Bezawit and Marye said the inspiration for the Flat Heel came from their performance in Ethiopia’s culture night at WiSci. They were both pulling double-duty as presenters and dancers and needed to quickly change out of their heels.
In their pretotype design for Flat Heels, the team envisions the shoes will come outfitted with a gas spring in the heel that can rise into a high heel or compress into a flat. The mechanism would be operated by a tiny arduino computer that a user could activate from a cell phone app. They’re hoping to turn this design into a reality when they get home — and judging from the responses from their fellow WiSci participants, there’s certainly a market for it. “Everyone said they would buy it,” Marye said.
Daniella, Rakkel, Marina, Faith
Backpacks can be hard on your back — as the girls from this WiSci project team know well from years of commuting to their schools in eSwatini, Kenya, and Namibia. They wanted to build a better, more lightweight, backpack that will not only make for easy wearing but also prevent back pain for years to come.
They designed the Future Pack, a backpack outfitted with a system that distributes helium evenly throughout to reduce the bag’s weight by up to 25 percent. As with all the projects, the team faced significant challenges: “We were aiming to reduce the weight of the bag, but had to use a heavy helium canister,” Faith explains. But the team worked to find a way to compensate for that weight and are proud of their end result. “I feel like a scientist,” Faith said.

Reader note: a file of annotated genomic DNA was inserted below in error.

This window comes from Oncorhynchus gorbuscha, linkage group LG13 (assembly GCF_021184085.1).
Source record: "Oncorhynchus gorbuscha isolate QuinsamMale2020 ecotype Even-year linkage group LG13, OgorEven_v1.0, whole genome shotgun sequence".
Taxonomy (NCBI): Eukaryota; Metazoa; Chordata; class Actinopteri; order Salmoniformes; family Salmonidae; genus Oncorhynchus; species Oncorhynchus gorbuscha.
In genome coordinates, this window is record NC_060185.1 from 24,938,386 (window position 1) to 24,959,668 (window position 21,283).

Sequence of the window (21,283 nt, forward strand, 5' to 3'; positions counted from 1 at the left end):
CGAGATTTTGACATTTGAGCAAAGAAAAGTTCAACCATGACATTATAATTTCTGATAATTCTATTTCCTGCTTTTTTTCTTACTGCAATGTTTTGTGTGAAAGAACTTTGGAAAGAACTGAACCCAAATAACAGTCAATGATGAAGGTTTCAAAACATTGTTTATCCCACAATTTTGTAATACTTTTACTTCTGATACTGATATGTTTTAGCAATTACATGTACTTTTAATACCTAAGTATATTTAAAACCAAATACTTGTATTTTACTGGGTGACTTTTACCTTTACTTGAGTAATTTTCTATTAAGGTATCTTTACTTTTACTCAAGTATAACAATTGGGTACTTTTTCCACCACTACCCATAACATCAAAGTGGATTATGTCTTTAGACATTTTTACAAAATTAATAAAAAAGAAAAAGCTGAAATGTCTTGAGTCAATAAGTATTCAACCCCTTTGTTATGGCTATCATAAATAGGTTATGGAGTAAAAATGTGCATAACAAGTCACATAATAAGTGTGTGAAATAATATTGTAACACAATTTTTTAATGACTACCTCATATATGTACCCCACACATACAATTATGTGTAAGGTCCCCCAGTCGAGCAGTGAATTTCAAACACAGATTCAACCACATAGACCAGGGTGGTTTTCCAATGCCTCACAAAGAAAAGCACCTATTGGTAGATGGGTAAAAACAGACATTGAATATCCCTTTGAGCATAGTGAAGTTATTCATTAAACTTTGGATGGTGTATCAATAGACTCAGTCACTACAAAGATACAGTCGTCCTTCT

Just Expressing Artistic Motives (J.E.A.M.)
Joysy, Evandra, Angela, Miracle
Miracle was disappointed when the funding for her school’s art program was cut. She and her fellow art students had started working on a mural but ran out of paint and couldn’t afford more to finish it. But it turned out they weren’t done with art: instead, her teacher came in with magazines and other recyclable materials to transform into bowls and other forms of art..
Team J.E.A.M. — which also represents the girls’ initials — love both art and the environment and were excited to combine their passions into this upcycling project that transforms recyclable materials into art. When they return to their homes in the U.S. and Namibia, they’re planning to create dropboxes in their communities where they can leave recyclable materials for others to use. They’re also creating a Facebook page offering tutorials on how to turn cardboard, water bottles, and spoons into dollhouses, toy monsters, and windchimes.
The girls said they were inspired by their time at WiSci: “We’re here to express ourselves as well as learn, so we used our technology to allow people to express their artistic forms and share it with other people,” Miracle said.
Women in Science (WiSci) Girls STEAM (Science, Technology, Engineering, Art & Design, and Mathematics) Camp is a private public partnership (PPP) between the U.S. Department of State’s Secretary’s Office of Global Partnerships, UN Foundation’s Girl Up Initiative, Intel Corporation, and Google. In 2018, the camp will bring approximately 100 high school girls from the African continent and the U.S. together for 13 days in Namibia to explore the STEAM fields and access mentorship opportunities and leadership training.